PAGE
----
Peanut butter and jelly. Cookies and milk. Metal and mariachi music.
Metalachi, which performs Thursday night at SLO Brewing Co., marries together two seemingly disparate genres — hardcore heavy metal and traditional Mexican folk music — to create a surprisingly cohesive sound. Imagine the head-banging hits of Slayer, Judas Priest and Twisted Sister interpreted by a bunch of guitar-strumming, trumpet-blasting badasses.
“Once we put those two genres together, we were like, ‘Oh wow,’ ” said Vega De La Rockha, the band’s spandex and sombrero-clad lead singer. “Even we were pretty surprised at how (good) it sounded.”
De La Rockha and his bandmates — trumpet player El Cucuy, guitarist Ramon Holiday, guitarrón player Poncho Rockafeller and violinist Maximilian “Dirty” Sanchez — are utterly committed to their onstage personas. They refuse to reveal their real names or their actual back story, insisting that mysterious manager Warren Moscow came up with the idea for the band, its colorful costumes and its unique sound.
According to band lore, the five musical brothers were born in Ciudad Juárez, Mexico, but grew up in east Los Angeles. They allegedly discovered metal after finding a copy of Black Sabbath’s “Paranoid” buried in the sand.
“We’re all classically trained banditos, musically,” De La Rockha said, adding that they’ve been playing together for about five years. “We were doing mariachi before we started doing Metalachi.”
Much like Gwar, the legendary metal band known for its wild onstage antics and out-of-this-world outfits, Metalachi simultaneously celebrates and satirizes the machismo and mayhem associated with the hard-rocking genre.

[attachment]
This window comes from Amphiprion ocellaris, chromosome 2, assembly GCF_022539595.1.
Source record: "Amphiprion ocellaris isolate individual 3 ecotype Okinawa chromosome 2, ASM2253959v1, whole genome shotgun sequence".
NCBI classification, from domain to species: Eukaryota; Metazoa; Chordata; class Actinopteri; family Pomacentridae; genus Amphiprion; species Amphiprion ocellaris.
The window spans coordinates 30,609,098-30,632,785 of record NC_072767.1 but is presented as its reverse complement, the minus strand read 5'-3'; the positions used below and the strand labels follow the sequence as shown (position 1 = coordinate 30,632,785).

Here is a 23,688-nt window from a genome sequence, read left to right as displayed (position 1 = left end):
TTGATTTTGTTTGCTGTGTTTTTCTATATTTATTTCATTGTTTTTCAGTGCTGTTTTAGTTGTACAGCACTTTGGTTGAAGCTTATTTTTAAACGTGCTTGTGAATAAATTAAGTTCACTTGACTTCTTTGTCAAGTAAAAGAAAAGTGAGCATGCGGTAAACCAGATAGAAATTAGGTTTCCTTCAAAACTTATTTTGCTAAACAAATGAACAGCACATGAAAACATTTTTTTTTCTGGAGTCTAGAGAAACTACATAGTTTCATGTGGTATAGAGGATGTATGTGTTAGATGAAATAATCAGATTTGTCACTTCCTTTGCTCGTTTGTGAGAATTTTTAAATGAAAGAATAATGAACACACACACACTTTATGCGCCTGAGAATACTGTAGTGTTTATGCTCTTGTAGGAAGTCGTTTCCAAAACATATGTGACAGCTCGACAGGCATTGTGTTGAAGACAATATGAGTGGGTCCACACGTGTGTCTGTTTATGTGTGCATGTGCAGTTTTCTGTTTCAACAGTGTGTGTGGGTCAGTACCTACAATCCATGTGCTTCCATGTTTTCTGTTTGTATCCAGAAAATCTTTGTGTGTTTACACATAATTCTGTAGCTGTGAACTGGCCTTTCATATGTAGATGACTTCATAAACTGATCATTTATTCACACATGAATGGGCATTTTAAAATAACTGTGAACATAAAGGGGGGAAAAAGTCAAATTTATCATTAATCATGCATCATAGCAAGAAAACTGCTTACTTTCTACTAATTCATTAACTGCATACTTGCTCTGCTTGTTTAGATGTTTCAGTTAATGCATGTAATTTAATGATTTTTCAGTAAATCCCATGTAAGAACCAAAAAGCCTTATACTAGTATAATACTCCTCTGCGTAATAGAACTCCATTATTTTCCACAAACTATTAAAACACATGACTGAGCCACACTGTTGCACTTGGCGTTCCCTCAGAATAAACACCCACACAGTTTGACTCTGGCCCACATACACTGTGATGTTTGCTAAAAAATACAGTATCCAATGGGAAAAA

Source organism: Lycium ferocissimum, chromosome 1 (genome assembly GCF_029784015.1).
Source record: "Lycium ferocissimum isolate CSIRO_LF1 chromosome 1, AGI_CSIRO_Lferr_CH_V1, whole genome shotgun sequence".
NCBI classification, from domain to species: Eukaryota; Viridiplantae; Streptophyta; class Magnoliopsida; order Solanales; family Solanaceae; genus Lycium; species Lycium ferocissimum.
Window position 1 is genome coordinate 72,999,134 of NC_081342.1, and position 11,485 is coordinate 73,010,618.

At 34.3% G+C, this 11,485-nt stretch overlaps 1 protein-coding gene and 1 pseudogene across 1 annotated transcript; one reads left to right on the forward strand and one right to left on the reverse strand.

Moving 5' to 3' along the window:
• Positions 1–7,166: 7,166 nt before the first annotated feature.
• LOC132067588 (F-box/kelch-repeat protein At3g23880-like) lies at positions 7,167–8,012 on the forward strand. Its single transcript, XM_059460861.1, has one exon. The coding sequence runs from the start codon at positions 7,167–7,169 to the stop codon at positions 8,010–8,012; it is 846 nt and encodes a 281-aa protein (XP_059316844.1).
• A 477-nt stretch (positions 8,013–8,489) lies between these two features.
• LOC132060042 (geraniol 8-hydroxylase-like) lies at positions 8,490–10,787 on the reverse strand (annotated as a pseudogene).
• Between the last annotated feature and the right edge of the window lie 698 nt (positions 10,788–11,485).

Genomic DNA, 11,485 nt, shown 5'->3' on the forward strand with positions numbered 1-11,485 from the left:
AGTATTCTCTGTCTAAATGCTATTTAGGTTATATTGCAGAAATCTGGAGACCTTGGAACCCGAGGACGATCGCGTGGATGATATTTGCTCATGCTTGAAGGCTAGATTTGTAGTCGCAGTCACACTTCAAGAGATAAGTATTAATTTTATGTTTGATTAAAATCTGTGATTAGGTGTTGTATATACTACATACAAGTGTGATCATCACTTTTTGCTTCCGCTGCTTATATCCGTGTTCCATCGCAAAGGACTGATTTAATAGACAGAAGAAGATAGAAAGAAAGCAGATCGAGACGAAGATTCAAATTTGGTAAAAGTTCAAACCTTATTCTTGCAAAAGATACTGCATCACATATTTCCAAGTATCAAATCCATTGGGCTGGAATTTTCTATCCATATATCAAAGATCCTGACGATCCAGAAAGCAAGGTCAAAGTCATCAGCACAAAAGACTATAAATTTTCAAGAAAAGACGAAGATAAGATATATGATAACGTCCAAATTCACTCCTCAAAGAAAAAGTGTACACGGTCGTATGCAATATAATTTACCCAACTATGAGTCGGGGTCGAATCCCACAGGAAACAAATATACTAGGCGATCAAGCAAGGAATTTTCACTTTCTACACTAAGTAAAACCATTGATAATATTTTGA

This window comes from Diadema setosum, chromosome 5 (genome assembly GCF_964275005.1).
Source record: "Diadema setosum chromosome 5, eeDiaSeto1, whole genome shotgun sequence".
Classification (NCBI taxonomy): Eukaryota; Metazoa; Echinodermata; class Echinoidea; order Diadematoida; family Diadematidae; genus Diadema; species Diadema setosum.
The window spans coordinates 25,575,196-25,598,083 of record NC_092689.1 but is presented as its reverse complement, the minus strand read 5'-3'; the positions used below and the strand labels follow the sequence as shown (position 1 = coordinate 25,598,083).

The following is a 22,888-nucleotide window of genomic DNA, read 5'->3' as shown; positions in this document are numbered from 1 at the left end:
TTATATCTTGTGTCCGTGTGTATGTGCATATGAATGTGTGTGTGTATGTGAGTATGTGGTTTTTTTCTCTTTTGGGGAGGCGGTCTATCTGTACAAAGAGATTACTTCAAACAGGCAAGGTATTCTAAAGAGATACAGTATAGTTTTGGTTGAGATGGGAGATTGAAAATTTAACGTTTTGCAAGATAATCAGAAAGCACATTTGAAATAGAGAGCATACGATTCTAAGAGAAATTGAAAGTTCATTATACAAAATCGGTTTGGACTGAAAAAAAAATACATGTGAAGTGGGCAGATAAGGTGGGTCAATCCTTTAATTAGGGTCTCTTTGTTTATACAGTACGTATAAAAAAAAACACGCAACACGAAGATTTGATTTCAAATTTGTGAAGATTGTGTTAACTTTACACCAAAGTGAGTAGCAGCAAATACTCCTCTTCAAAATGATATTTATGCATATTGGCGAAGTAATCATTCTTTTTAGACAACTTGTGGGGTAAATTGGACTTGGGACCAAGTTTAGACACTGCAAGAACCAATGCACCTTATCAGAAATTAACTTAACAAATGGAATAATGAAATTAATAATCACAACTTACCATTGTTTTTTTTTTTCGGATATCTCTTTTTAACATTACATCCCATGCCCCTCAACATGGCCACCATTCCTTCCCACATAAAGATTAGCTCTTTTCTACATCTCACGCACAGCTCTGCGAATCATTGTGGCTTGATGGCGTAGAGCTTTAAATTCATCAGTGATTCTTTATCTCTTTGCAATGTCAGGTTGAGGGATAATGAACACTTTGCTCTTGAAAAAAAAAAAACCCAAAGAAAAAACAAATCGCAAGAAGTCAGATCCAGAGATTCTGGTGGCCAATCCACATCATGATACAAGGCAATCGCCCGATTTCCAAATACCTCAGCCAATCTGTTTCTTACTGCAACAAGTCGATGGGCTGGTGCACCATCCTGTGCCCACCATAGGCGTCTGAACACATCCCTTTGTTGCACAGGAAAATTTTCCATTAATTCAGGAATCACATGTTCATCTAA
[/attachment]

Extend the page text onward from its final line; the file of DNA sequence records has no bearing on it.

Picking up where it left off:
The band specializes in covers of familiar rock and metal songs such as Dio’s “Rainbow in the Dark,” Guns ‘N Roses’ “Sweet Child of Mine” and Van Halen’s “Hot for Teacher,” as well as mariachi tunes by the likes of Vicente Fernandez and Mariachi Vargas de Tecalitlán. One song, “Iron Tapatio,” combines Black Sabbath’s classic “Iron Man” with the mariachi standard “El Jarable Tapatio,” better known to gringos as “The Mexican Hat Dance.”
“Musically, it’s interesting how we were able to combine both worlds,” De La Rockha said, describing the melding of metal and mariachi as the next stage in a “musical evolution.” “It just grows and it flows and it feels natural.”
Visually, the band takes its cues from rock’s proudest peacocks — strutting onstage in denim, leather, sunglasses and sombreros decorated with scarves, studs and blinking lights.
El Cucuy, who takes his name from a mythical boogeyman, wears platform boots, Kiss-style face paint and Gwar-influenced armor; he even has a cast-iron lime juicer as a codpiece.
Those accessories can prove pretty alluring to Metalachi’s fans, who include British rocker Billy Idol, Dave Lombardo of Slayer and Eric Wilson of Sublime. Once, a female member of Metalachi Nation attempted to walk home with Sanchez’s sombrero; fortunately, she was stopped in time.
According to De La Rockha, Metalachi’s fanbase spans the spectrum from teenage head-bangers to their gray-haired grandparents, defying age, gender and race barriers. Whether white, black or Latino, concertgoers tend to “fall in love” with the band’s energetic sound.
“They go in skeptical and come out loving it,” he said, stressing the importance of seeing Metalachi live. “Especially at the end (of the concert), we hear ‘Ah, man, you changed my life!’ ”
That’s not to say that Metalachi hasn’t received its share of flack from metal and mariachi purists.
“(If) people don’t get into it, it’s because they don’t really like to have fun and (they) take themselves too seriously,” De La Rockha said. “To have anger about something that’s fun is kind of weird, I think.”
Despite those few detractors, Metalachi is gaining ground. The band released its debut album, “Uno,” in April 2012.
De La Rockha said Metalachi plans to return to the studio in February to record a yet-to-be titled sophomore effort. Although he remained mum about specific details, he said the new album will feature more covers, a few original songs and some special guests.
“If we have fun, then people have fun,” the singer said. “If it puts a smile on people’s (faces), we’ve done our job.”
IF YOU GO
8 p.m. Thursday
SLO Brewing Co., 1119 Garden St., San Luis Obispo
$12, $13 at the door
543-1843 or www.slobrewingco.com